But the thing that most terrifies me about this game is its sanity meter. In addition to your typical health meter, you also have a sanity meter that becomes depleted the longer you see monsters (kill ‘em quick!), and in response to certain story elements. When the meter comes down far enough, crazy stuff goes down in the game. Sometimes you collect ammo that isn’t really there. Sometimes the camera angle skews so it’s difficult to maneuver. Sometimes your character shoots him/herself in the guts. And sometimes, the game actually leaves your character alone so it can get to screwing with YOU. You may get a screen that says all your save files have been deleted, that your controller is not connected, that your inventory is empty, or various other psychological tricks that mess with you, the actual gamer.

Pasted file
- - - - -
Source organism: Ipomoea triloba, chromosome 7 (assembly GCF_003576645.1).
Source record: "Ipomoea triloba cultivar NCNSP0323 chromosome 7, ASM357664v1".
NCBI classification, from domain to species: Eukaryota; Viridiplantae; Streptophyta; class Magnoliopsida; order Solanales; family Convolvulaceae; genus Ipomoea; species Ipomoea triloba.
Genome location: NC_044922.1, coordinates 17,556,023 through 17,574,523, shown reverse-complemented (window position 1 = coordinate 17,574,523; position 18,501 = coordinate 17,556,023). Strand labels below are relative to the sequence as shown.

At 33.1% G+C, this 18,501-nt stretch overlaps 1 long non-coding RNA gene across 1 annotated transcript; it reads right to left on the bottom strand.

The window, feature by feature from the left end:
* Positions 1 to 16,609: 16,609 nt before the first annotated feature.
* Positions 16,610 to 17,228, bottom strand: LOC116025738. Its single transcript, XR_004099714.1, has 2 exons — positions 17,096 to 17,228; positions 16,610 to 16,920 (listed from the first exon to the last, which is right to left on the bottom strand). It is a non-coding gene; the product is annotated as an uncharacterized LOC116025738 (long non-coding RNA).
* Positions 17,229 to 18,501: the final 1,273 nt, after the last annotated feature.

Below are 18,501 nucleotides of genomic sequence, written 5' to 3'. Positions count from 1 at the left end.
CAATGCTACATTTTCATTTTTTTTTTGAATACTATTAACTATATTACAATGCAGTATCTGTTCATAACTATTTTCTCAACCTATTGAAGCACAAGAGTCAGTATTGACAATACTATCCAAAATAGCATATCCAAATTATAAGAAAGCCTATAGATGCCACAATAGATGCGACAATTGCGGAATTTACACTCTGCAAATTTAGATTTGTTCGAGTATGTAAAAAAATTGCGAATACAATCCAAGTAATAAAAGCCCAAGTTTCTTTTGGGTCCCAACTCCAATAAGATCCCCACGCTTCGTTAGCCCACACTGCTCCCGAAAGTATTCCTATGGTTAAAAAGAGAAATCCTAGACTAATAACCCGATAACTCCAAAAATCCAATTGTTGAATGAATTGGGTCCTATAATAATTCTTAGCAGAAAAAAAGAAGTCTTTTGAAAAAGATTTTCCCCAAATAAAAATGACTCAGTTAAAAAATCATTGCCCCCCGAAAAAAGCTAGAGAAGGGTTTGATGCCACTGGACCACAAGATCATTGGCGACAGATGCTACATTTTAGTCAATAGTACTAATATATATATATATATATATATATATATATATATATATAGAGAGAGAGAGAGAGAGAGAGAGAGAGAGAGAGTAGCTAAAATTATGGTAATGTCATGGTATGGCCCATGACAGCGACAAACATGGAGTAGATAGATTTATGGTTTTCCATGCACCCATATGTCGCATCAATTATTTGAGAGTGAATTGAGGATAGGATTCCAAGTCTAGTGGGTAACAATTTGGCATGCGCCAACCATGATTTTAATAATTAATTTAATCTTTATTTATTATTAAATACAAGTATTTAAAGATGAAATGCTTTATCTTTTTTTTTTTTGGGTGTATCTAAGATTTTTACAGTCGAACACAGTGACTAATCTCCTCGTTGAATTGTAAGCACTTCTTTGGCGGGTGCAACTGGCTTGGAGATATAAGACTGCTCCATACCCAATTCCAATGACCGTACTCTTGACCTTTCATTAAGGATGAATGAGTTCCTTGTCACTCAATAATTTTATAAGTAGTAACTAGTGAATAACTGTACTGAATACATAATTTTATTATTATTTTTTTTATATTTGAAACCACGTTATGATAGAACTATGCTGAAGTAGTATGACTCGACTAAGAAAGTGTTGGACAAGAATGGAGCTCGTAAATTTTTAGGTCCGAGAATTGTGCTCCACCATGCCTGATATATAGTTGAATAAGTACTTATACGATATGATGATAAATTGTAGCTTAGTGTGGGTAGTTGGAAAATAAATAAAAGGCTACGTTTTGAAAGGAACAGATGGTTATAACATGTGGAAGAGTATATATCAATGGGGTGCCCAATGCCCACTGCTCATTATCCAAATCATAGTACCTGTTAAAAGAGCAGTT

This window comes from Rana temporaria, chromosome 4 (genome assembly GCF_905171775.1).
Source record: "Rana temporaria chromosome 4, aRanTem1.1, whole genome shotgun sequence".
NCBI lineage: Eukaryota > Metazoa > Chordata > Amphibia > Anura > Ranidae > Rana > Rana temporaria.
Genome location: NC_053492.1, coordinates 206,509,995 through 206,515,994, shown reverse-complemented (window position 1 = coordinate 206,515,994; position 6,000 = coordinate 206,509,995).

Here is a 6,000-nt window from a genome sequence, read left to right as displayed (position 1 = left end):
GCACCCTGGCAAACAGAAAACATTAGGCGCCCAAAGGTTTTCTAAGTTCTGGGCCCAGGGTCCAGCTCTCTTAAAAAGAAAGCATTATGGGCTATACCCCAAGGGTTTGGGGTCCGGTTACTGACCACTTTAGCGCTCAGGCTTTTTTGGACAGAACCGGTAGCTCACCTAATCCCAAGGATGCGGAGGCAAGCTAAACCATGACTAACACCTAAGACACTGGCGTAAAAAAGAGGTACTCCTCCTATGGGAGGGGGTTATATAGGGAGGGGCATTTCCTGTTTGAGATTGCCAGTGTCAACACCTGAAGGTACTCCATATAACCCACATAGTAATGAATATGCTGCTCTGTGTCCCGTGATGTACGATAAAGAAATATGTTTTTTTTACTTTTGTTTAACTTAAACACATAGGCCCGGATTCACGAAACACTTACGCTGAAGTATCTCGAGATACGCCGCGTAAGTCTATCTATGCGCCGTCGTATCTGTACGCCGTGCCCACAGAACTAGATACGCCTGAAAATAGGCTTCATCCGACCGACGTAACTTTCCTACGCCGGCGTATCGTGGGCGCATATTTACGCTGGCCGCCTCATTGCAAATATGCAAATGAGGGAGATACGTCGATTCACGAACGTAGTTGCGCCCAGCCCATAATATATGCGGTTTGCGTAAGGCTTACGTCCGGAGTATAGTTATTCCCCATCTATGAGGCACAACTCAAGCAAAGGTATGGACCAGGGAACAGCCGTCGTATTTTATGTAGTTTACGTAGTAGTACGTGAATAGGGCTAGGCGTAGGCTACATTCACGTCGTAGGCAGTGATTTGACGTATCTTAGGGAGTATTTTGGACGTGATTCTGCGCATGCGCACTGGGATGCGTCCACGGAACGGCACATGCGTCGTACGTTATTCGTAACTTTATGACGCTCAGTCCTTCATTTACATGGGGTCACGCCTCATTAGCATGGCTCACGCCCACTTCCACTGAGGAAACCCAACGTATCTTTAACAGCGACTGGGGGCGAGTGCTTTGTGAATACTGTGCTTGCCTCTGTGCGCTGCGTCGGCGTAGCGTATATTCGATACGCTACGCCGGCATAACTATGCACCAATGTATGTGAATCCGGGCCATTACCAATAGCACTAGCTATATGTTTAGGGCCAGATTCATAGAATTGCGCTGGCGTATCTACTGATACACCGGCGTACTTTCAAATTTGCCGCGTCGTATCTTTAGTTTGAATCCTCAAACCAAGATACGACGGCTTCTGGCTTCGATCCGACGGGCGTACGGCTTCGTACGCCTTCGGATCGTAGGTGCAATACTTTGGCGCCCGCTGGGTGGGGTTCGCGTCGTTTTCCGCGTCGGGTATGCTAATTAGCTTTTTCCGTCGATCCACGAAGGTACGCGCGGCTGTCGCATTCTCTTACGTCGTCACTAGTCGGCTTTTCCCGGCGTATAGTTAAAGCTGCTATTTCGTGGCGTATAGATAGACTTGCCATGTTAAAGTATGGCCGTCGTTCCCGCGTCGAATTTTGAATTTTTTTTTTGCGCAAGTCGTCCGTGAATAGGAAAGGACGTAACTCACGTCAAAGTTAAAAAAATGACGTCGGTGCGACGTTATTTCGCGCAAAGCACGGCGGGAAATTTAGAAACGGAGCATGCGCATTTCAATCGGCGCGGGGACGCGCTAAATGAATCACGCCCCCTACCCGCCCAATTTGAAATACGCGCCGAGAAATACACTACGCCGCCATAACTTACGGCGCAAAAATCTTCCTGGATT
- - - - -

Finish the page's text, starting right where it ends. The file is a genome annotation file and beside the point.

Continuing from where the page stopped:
One time the game lowered its own volume while displaying a dwindling green volume bar so it looked like my TV was possessed and controlling itself. And well, I don’t really want to talk any more about that.

Me, when that happened.

The Path 

This might be my favorite entry on the list. The Path is available for both PC and Mac (not consoles), and is at heart a simple retelling of Little Red Riding Hood. This time there are 6 different Reds of varying ages, and you’ll have to play them all. Once you’ve selected your chosen iteration (there’s no prescribed order), you’re placed on a path with the simple instruction to go to grandma’s house and stay on the path. And you can do that. Once you get safely to granny’s house, however, you’re returned to the character select screen without any progress being made in the game.